Another point is that you are intelligent not because you like to be. You are intelligent because of a whole load of causes, which made you intelligent. Most of these causes would have occurred in past lives. In the same way the others are less intelligent because they had the causes to be less intelligent. Do you think they like being less intelligent? I doubt it. May be they don’t realise that they are less intelligent but they definitely wouldn’t like to be less intelligent. So you need to remember that given the causes you ended up being more intelligent than them. You also had the causes to be in the midst of them.

      Finally, this is a good time to reflect on the anichcha nature of the world, i.e. things will never be the way you like it to be. You would like to be surrounded by intelligent people but you are surrounded by idiots. That is simply because the world will never be to your liking. And when it is not the way you like it to be it causes you to be stressed and angry i.e. dukka. You can reflect on aniccha and anichche dukka sannas.

      Hope this helps.

    • #18038

      Hi All,

      Thank you very much for your replies. I will try to use these tips.

    • #18039

      Hi Akvan,

      I don’t know how to know about aniccha and anichche dukka sannas.

    • #18040

      @Student said: “I don’t know how to know about aniccha and anichche dukka sannas.”

      You get to read all about anicca, dukkha and anatta at this section : Anicca, Dukkha, Anatta

      With metta.

    • #18042
      y not

      Hello Student:

      I had typed exactly what SengKiat is suggesting but had to leave the keyboard. Purpose served all the same. I had however added to refer also to the Q & A ‘s in the forum AFTER that. People come up with ideas and questions based on their own understanding and I do not see why it will be any different with you.

      As you have seen already by now, we are all here to help, each according to his/her level of understanding. It is much. Just how much you will find out soon enough if you keep at it. Be grateful. There is a way out. But it will be YOUR doing; (even) Buddhas can only point the way.

      Much Metta

    • #18069

      Yes thank you all for your support. ????????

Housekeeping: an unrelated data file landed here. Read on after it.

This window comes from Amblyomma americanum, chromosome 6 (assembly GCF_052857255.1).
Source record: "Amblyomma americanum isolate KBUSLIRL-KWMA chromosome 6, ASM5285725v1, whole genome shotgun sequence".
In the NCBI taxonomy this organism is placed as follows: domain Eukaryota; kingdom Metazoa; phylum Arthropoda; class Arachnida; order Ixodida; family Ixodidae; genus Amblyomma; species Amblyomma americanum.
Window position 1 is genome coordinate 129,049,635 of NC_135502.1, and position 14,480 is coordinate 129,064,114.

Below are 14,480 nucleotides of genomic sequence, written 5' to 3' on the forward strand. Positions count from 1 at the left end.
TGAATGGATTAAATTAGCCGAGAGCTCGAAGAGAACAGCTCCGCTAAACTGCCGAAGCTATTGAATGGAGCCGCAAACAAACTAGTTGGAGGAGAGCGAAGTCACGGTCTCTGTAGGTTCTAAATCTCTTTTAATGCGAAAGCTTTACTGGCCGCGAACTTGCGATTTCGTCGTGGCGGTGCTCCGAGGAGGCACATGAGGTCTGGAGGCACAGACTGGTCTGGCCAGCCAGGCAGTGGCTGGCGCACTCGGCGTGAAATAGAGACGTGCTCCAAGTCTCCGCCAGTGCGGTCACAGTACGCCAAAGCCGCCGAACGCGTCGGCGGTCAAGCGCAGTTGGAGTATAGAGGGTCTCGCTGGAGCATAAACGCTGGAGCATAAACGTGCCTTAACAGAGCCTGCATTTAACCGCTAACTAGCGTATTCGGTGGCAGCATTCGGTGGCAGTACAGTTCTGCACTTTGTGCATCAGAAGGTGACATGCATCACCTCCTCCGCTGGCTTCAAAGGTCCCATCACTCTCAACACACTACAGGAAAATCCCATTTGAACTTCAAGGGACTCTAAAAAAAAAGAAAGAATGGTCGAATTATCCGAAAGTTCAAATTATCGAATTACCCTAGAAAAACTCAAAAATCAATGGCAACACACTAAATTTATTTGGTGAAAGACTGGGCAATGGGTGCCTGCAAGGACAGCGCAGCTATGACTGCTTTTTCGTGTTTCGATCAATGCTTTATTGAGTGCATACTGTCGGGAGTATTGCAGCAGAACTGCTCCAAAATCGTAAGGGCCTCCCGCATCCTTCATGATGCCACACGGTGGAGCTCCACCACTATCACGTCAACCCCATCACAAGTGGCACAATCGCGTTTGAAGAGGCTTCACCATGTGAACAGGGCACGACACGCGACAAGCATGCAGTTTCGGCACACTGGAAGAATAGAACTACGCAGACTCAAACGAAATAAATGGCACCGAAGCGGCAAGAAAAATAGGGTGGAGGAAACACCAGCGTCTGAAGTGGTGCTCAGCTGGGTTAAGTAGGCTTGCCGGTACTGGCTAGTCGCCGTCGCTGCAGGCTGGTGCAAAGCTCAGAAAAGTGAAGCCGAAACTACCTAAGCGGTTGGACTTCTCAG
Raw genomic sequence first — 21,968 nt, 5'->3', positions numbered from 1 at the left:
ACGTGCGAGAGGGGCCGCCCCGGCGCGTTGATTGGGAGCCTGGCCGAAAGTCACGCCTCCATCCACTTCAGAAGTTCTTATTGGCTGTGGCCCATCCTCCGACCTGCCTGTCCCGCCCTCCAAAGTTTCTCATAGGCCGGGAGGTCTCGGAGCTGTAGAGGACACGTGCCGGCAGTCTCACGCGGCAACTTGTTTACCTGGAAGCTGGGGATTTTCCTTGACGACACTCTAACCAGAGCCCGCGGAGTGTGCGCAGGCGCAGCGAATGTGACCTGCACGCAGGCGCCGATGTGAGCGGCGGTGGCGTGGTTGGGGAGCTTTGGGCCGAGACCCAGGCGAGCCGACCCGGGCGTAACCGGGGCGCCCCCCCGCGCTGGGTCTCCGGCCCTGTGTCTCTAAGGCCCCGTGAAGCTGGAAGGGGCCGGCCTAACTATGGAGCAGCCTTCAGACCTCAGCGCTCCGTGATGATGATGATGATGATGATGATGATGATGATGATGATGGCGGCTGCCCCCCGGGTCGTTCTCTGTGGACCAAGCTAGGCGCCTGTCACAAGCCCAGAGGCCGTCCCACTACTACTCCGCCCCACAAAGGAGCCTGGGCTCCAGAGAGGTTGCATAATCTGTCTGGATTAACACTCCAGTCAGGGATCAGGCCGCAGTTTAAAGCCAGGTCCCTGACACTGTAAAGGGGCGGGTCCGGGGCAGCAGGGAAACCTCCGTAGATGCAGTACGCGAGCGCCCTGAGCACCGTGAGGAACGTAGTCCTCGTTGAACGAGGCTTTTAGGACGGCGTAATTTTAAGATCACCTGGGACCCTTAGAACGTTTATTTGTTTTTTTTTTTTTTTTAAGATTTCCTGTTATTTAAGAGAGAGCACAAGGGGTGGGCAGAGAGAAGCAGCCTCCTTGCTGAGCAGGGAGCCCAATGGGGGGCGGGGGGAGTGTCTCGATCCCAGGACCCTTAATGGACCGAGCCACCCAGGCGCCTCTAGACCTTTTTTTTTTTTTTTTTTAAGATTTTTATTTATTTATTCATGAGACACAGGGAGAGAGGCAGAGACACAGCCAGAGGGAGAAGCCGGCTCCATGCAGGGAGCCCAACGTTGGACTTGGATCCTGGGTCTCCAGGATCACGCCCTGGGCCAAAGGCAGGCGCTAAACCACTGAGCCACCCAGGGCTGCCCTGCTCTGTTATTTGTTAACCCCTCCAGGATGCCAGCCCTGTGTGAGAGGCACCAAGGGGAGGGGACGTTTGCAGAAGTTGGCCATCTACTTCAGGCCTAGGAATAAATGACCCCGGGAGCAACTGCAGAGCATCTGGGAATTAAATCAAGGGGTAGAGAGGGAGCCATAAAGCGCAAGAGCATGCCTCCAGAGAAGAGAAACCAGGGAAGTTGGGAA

• #18092

      Hi Student,

      As a student of academic psychology, I have learnt that our thoughts can influence our feelings, but our feelings can also influence our thoughts. If I am correct, Buddhism more or less explains things in much the same way too. In paticca samuppada (something like a cause-effect cycle, expounded by the Buddha), sankhara (which are thoughts and volitions) paccaya (give rise to under suitable conditions) vedana (which are feelings) through other links, and vedana can also paccaya sankhara through the same links in reverse order.

      While Lal has given you some food for thought in a general sense and from a different perspective, Akvan seems to have approached your problem from the forward order of sankhara paccaya vedana (anicca and dukkha sanna) , while Tobias and y not seem to have suggested approaching your problem from either the forward order of sankhara paccaya vedana or the reverse order of vedana paccaya sankhara (I cannot tell which order metta bhavana falls under).

      As for me, I will also try to help you with some ideas of my own (with help from Lal and The Buddha).

      Think back to the times when your parents had shown their care and concern for you, even if in only small gestures or words. Surely there must have been times when you were touched by them? I would like you to reignite those memories and loving thoughts for your parents again and bring them to the forefront of your mind. You will need to suppress hateful thoughts with love. Once you have recalled those times, keep them in your memory and heart. Then think back to those times you might have got into an argument with your parents because you thought that they were incapable of understanding you. In the post ‘Kammattana (Recitations) for the Sotapanna Stage’, under #12, it is written ‘…If one had (even inadvertently) done a bad deed to someone that day, one could be thinking about that person and ask for forgiveness. This is a very effective way to calm the mind and reduce tensions… If done sincerely, one should be able to see the effects in real life. You may notice that the tensions with that person automatically reduced… What happens is that those strong javana citta that you generate can produce cittaja rupa that can affect that person even over long distances’.